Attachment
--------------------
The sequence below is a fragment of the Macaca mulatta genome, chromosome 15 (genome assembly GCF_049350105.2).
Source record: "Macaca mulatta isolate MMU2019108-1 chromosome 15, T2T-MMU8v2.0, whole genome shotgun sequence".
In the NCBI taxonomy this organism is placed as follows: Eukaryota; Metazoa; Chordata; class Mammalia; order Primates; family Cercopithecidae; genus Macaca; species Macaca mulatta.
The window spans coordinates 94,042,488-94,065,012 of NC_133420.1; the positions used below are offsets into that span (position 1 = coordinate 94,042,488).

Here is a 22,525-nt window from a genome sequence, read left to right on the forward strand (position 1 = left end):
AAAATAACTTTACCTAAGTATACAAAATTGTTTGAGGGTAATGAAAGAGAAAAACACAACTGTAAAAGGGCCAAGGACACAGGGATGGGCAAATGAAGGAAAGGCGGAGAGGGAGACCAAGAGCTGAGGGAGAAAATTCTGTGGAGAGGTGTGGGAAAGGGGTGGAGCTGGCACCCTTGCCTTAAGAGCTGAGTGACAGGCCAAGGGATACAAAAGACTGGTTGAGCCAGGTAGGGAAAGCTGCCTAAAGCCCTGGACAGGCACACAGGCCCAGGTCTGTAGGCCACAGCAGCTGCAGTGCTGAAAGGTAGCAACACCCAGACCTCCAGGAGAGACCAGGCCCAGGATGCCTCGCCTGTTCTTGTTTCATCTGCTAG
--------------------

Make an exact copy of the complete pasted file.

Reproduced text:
The sequence below is a fragment of the Macaca mulatta genome, chromosome 15 (genome assembly GCF_049350105.2).
Source record: "Macaca mulatta isolate MMU2019108-1 chromosome 15, T2T-MMU8v2.0, whole genome shotgun sequence".
In the NCBI taxonomy this organism is placed as follows: Eukaryota; Metazoa; Chordata; class Mammalia; order Primates; family Cercopithecidae; genus Macaca; species Macaca mulatta.
The window spans coordinates 94,042,488-94,065,012 of NC_133420.1; the positions used below are offsets into that span (position 1 = coordinate 94,042,488).

Here is a 22,525-nt window from a genome sequence, read left to right on the forward strand (position 1 = left end):
AAAATAACTTTACCTAAGTATACAAAATTGTTTGAGGGTAATGAAAGAGAAAAACACAACTGTAAAAGGGCCAAGGACACAGGGATGGGCAAATGAAGGAAAGGCGGAGAGGGAGACCAAGAGCTGAGGGAGAAAATTCTGTGGAGAGGTGTGGGAAAGGGGTGGAGCTGGCACCCTTGCCTTAAGAGCTGAGTGACAGGCCAAGGGATACAAAAGACTGGTTGAGCCAGGTAGGGAAAGCTGCCTAAAGCCCTGGACAGGCACACAGGCCCAGGTCTGTAGGCCACAGCAGCTGCAGTGCTGAAAGGTAGCAACACCCAGACCTCCAGGAGAGACCAGGCCCAGGATGCCTCGCCTGTTCTTGTTTCATCTGCTAG